Getting my appetite for fishing back now I seem to be on the mend. In response to a few comments from people I've lost touch with over the years, I've now added a contact form.
Andy, where've you been..?
Matt, definitely - e-mail me.
KinkyKev77, don't worry - the doctor will be here soon.
Thursday, January 02, 2014
There's another reason I haven't been out much lately. Pain as in sciatica, as in it hurts to drive, walk, bend down, cough or even fart. I didn't feel too bad last night as I checked over the bait rods and got the gear together.
This morning was so-so, as in might get better by the time I get there, might wish I'd stayed at home. But on the one decent day of the week, wind dropping round to south-westerly and no rain, I had to risk it. Let's face it, you would have.
I'm stiff as a board by the time I get to the pits and it seems to take an age to get the rods arranged in a reasonably accessible swim, with unhooking gear, net and everything on the mat. I reckon if I hook one I can net it without having to bend down too much, drop to my knees, get it on the mat and sort it without too much grief.
I get the odd twinge but it doesn't feel too bad standing there after the strongest non-prescription painkillers I could get my hands on kick in. The sun's up. The birds are singing. I sit down awkwardly on my cool box and let the day wash over me.
One of the blobs I've managed to get 30 yards out near an island keels over. I struggle onto my toes, grab the rod and ow, ow, ow, ow; why did I have to swivel around when I bent into it. It hurts even more by the time I've pumped the lanky-looking jack over the net.
No pain, no gain. At least I've caught one. I've beaten back the pain and decide another painkiller and a dose of deep and meaningful progressive rock track on Spotify's next on the agenda. Out come the hooks, back it goes. As I'm re-baiting the rod, a blob I've tucked under a marginal bush goes.
Back out comes the same lanky jack. I get a picture this time before I drop it back into the lake. I don't feel too bad now I've caught something. Even if it was the same one times two. I cast the rods back out, plug my 'phones in and scroll through 'Spotty until I find what I'm looking for. Comfortably Numb. That'll do.
OK, OK, I need some information. Just nod if you can hear me, sings Roger Waters. One of the floats nods and slides off. I think it's the same jack at first, but it's a different, tatty three-pounder. Time for a move - maybe to the swim where a decent fish came unstuck not long after I hooked it a few weeks back.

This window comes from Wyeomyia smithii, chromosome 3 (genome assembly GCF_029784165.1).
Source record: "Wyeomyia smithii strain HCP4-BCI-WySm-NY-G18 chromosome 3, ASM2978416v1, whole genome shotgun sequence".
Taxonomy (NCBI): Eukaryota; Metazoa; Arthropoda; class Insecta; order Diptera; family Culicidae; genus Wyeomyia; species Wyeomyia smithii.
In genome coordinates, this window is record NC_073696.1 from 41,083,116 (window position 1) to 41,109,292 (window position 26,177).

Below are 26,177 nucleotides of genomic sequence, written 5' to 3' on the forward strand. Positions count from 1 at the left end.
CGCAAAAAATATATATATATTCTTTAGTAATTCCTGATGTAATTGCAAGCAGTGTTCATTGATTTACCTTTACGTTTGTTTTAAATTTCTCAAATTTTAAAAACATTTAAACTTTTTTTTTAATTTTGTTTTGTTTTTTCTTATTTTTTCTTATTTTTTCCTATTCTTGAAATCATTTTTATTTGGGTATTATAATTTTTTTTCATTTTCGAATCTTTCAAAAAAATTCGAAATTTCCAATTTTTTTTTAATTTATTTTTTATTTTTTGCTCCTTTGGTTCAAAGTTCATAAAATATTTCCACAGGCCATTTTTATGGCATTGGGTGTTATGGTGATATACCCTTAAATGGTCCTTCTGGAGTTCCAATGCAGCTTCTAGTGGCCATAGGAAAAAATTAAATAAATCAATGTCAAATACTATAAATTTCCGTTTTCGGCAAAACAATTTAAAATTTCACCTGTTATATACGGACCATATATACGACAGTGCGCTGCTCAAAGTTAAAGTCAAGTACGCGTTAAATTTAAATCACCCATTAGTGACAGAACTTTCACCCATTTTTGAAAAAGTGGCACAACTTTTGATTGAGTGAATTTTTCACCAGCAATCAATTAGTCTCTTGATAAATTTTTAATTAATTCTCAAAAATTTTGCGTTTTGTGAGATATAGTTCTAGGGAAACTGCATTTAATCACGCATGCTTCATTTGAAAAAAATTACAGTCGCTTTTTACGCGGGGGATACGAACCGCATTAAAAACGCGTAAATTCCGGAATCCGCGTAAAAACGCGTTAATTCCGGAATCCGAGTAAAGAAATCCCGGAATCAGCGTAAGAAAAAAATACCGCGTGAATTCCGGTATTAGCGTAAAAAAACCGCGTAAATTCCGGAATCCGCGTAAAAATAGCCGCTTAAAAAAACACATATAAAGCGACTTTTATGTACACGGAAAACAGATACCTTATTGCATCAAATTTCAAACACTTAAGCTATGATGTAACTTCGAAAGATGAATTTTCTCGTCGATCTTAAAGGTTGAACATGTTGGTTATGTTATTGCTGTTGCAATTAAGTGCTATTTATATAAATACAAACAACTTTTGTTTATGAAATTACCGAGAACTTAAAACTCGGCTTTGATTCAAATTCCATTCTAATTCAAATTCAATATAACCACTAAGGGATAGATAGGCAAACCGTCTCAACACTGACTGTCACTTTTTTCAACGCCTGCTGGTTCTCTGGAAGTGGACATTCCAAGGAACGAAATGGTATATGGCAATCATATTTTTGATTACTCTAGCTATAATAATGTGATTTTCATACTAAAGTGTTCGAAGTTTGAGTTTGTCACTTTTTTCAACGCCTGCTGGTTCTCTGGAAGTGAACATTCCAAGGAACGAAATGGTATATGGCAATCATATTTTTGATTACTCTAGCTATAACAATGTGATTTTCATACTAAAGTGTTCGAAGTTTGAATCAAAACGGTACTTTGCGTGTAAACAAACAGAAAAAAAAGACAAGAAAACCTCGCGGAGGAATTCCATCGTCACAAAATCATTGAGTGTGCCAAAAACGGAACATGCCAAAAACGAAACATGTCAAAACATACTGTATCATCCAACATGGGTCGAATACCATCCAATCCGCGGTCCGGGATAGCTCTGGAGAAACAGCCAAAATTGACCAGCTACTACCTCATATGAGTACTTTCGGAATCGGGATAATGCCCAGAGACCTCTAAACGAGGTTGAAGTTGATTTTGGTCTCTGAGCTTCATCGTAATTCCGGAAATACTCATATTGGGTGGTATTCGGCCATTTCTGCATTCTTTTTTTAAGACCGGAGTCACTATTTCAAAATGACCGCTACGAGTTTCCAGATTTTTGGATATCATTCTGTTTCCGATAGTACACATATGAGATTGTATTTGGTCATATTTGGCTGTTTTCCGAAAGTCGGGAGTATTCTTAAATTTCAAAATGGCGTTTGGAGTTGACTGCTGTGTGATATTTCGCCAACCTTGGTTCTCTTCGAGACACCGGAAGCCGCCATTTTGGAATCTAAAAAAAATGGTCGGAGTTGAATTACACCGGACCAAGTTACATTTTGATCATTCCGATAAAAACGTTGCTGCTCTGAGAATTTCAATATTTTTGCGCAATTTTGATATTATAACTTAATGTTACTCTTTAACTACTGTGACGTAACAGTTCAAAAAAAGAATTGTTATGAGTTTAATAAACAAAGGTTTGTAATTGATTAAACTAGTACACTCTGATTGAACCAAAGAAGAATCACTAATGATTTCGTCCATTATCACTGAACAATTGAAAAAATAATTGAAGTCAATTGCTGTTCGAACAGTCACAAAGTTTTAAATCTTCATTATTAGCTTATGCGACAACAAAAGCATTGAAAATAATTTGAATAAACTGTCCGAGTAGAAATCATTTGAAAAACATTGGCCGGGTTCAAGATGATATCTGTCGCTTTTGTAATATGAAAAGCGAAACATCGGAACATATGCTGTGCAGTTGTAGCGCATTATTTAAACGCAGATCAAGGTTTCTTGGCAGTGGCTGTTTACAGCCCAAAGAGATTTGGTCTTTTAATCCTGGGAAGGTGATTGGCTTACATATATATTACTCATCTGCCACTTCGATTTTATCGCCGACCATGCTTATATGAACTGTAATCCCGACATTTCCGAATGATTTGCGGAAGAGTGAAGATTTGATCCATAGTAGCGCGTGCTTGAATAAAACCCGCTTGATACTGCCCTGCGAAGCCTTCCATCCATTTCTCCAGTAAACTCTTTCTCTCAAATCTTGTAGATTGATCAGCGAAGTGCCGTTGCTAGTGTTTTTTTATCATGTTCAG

Out go the rods, big baits this time. The afternoon drifts past without another pull but I get quite into just sitting there, glad I've forced myself to come out and proved I can more or less beat the pain that comes back almost every time I shift position or get up to do something.
As the sun sets, I can hear curlews punctuating the raucous skeins of greylag geese that loft up from neighbouring pits. I remember I lost a big fish at last knockings here. One of the baits is in more or less the same place, where a shallow bar drops into 12ft of water.
From where I'm sitting, I can get a lovely HDR picture across the water on my phone. While I'm doing this, the blob waddling in the breeze over the end of the bar where I briefly hooked into a big fish falls flat and slides away.
It hurts all the way down one side as I lurch to my feet and grab the rod. I let the line tighten and sweep it back, connecting with fresh air. It hurts even more when I sit back down again.
posted at 19:23
Wednesday, January 01, 2014
Plenty of water's gone under the bridge since I last went fishing - literally. The low, clear drains and rivers have turned torrent after all the recent rain. I didn't fancy my chances watching the Ouse gushing into the Relief Channel when I went out for a recce a couple of afternoons back.
With the Little Eyes - as the wooden gates which normally allow water out into the tidal river are called - shored up with boards, the whole of the river's flow is going to be diverted down the channel for the forseeable. A bit of water coming in can be a good thing, but once it starts going up and down like a yo-yo between tides I always seem to struggle.
The rain's forecast to stop tomorrow. And the wind's going around a few degrees to a south-westerly. That spells gravel pit to me.
posted at 20:53